A rare typeset book from 1493, now preserved in a museum at Verdun, France, contains what may be the earliest pictorial representation of a UFO in Europe. Hartmann Schedel, author of the book "Liber Chronicarum", describes a strange fiery sphere --- seen in 1034 ---soaring through the sky in a straight course from south to east and then veering towards the setting sun. The illustration accompanying the account shows a cigar-shaped form haloed by flames, sailing through a blue sky over a green, rolling countryside. (Jacque Vallee, "UFO's in Space: Anatomy of a Phenomenon", p.9)

A term equivalent to our "flying saucer" was actually used by the Japanese approximately 700 years before it came into use in the West. Ancient documents describe an unusual shining object seen the night of October 27, 1180, as a flying "earthenware vessel." After a while the object, which had been heading northeast from a mountain in Kii province, changed its direction and vanished below the horizon, leaving a luminous trail. (Jacques Vallee, "Passport to Magonia", pp. 4-5)

Here is a classical description from "William of Newburgh's Chronicle" of a flying saucer seen in England toward the end of the 12th century:

"At Byland, or Begeland Abbey (the largest Cistercian abbey in England), in the North Yorkshire Riding, while the abbot and monks were in the refectorium, a flat, round, shining, silvery object ["discus" is the word used in the Latin account] flew over the abbey and caused the utmost terror."
[Harold T. Wilkins, "Flying Saucers on the Attack", p.185]

The first official investigation of a UFO sighting occurred in Japan in 1235. During the night of September 24, while General Yoritsume and his army were encamped, they observed mysterious lights in the heavens. The lights were seen in the southwest for many hours, swinging, circling, and moving in loops. The general ordered a "full-scale scientific investigation" of these strange events. The report finally submitted to him as the "soothing" ring of many contemporary explanations offered for UFO phenomena. In essence it read: "The whole thing is completely natural, General. It is... only the wind making the stars sway." (Jacques Vallee, "Passport to Magonia", p.5)

Many unusual celestial events were recorded in Japanese chronicles during the Middle Ages. As in Western society, such occurrences were usually considered "portents," often resulting in panics and other social disturbances. Here are some examples:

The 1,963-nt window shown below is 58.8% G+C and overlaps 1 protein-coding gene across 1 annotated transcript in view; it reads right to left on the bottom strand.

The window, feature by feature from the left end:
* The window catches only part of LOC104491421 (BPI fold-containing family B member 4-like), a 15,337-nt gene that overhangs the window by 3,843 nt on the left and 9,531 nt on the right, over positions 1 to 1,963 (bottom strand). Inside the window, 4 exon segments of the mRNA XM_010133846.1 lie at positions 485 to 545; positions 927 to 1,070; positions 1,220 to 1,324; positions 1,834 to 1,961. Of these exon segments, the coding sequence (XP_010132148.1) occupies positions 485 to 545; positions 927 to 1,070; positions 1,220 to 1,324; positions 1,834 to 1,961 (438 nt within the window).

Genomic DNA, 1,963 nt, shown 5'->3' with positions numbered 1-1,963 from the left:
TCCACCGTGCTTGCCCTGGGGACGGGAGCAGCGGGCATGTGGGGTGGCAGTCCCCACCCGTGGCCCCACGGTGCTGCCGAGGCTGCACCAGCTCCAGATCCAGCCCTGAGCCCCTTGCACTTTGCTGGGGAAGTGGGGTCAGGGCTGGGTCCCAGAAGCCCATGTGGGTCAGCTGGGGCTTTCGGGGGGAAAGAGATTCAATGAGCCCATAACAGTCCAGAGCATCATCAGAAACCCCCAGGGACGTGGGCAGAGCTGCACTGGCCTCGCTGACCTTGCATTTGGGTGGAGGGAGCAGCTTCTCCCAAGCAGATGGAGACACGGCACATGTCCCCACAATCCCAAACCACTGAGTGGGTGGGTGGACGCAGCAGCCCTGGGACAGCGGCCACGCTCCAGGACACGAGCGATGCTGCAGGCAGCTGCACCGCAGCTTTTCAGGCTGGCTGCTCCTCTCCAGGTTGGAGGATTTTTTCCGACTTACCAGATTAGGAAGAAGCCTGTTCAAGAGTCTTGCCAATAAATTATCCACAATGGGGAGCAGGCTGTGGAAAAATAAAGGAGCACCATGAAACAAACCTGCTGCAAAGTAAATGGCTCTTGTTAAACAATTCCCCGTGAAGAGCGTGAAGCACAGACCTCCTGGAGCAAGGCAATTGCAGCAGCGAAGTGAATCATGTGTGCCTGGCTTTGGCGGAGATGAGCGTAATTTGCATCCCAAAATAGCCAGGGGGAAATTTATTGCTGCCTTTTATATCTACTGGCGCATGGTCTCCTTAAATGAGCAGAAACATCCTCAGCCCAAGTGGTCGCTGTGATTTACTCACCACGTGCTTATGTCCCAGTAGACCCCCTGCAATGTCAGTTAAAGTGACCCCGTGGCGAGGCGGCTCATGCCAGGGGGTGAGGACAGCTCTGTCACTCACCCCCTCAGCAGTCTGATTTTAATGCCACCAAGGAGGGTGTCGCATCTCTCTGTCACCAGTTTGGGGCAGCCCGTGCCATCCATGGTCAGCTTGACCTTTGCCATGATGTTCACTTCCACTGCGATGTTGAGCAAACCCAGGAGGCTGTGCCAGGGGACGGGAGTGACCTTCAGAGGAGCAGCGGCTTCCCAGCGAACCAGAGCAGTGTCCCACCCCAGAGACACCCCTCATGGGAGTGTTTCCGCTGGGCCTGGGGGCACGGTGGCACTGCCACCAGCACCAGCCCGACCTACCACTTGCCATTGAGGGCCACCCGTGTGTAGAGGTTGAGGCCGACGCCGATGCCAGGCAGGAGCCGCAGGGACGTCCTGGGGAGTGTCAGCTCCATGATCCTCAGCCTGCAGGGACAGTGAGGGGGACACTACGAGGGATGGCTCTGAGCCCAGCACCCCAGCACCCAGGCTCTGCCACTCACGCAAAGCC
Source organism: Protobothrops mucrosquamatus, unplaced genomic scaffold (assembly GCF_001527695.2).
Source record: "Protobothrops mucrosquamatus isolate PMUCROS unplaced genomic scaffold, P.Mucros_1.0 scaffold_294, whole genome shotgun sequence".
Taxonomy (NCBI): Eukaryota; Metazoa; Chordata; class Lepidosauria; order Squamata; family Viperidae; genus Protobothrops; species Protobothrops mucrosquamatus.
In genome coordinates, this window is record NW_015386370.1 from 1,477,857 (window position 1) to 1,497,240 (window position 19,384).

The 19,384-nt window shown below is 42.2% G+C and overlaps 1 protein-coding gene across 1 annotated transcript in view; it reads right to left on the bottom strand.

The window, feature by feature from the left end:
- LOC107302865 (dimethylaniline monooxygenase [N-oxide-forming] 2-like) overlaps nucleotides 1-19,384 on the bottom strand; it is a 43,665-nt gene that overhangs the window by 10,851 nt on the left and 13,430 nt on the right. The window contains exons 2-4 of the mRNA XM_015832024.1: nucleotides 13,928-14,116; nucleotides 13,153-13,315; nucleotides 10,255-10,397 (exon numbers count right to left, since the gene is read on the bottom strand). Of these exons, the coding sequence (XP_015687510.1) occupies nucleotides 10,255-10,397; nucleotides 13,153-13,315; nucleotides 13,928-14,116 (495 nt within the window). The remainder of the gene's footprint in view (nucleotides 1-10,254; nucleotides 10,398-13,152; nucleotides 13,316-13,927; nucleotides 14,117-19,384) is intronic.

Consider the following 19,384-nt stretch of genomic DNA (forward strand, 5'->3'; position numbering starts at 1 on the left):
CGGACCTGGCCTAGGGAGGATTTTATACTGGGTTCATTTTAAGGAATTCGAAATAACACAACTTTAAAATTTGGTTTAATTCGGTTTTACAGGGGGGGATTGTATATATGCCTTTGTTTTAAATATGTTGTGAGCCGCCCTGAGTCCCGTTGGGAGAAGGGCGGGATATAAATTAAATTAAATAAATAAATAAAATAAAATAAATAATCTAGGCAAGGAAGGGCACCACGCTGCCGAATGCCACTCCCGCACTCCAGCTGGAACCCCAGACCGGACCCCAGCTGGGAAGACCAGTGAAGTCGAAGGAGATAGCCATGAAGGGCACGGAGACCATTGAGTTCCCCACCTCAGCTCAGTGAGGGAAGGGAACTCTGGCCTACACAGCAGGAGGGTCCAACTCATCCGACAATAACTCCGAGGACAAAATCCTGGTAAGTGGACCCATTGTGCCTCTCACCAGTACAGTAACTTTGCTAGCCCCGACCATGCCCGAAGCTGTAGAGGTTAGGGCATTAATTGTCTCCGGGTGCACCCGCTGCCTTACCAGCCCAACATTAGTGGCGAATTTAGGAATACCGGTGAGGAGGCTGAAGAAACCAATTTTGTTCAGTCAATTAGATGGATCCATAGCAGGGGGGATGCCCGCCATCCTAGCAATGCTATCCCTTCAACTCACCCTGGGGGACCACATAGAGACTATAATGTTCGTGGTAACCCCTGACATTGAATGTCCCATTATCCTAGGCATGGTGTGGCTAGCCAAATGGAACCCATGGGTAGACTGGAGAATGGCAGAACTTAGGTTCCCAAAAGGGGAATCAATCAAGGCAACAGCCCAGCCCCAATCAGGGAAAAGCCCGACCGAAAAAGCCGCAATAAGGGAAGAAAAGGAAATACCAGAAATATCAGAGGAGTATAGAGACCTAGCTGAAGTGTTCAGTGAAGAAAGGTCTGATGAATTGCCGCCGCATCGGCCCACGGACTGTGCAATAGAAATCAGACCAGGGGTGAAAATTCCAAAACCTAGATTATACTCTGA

"...on September 12, 1271, the famous priest Nichiren was about to be beheaded at Tatsunokuchi, Kamakura, when there appeared in the sky an object like a full moon, shiny and bright. Needless to say, the officials panicked and the execution was not carried out.
In 1361, a flying object described as being 'shaped like a drum, about twenty feet in diameter' emerged from the inland sea off Western Japan...
...on March 8, 1468, a dark object, which made a 'sound like a wheel,' flew from Mt. Kasuga toward the west at midnight."
[Jacgues Vallee,"Passport to Magonia", pp. 5-6]

The Eurpoean recoed of possible UFO sightings continued through the 14th and 15th centuries:

"[A.D. 1322] In the first hour of the night of Novr. 4... there was seen in the sky over Uxbridge, Enfland, a pile (pillar) of fire the size of a small boat, pallid and livid in colour. It rose from the south, crossed the sky wirh a slow and grave motion and went north. Out of the front of the pile, a fervent red flame burst forth with great beams of light. Its speed increased, and it flew thro' the air...
[A.D. 1387] In Novr. and Decr. of this year, a fire in the sky, like a burning and revolving wheel, or round barrel of flame, emitting fire from above, and others in the shape of long fiery beam, were seen through a great deal of the winter, in the county of Leicester, Eng., and in Northhamptonshire.
[A.D. 1461] On November 1, a fiery thing like an iron rod of good length and as large as one half of the moon was seen in the sky, over... Arras, France for less than a quarter of an hour. This object was also described as being "shaped like a ship, from which fire was seen flowing."
[Jacques Vallee, "UFO's in Space: Anatomy of a Phenomenon", p. 9; Harold T. Wilkins, "Flying Saucers on the Attack", pp. 187, 188]

From 1773 another classic account of one of those gleaming, silvery bodies today referred to as flying saucers: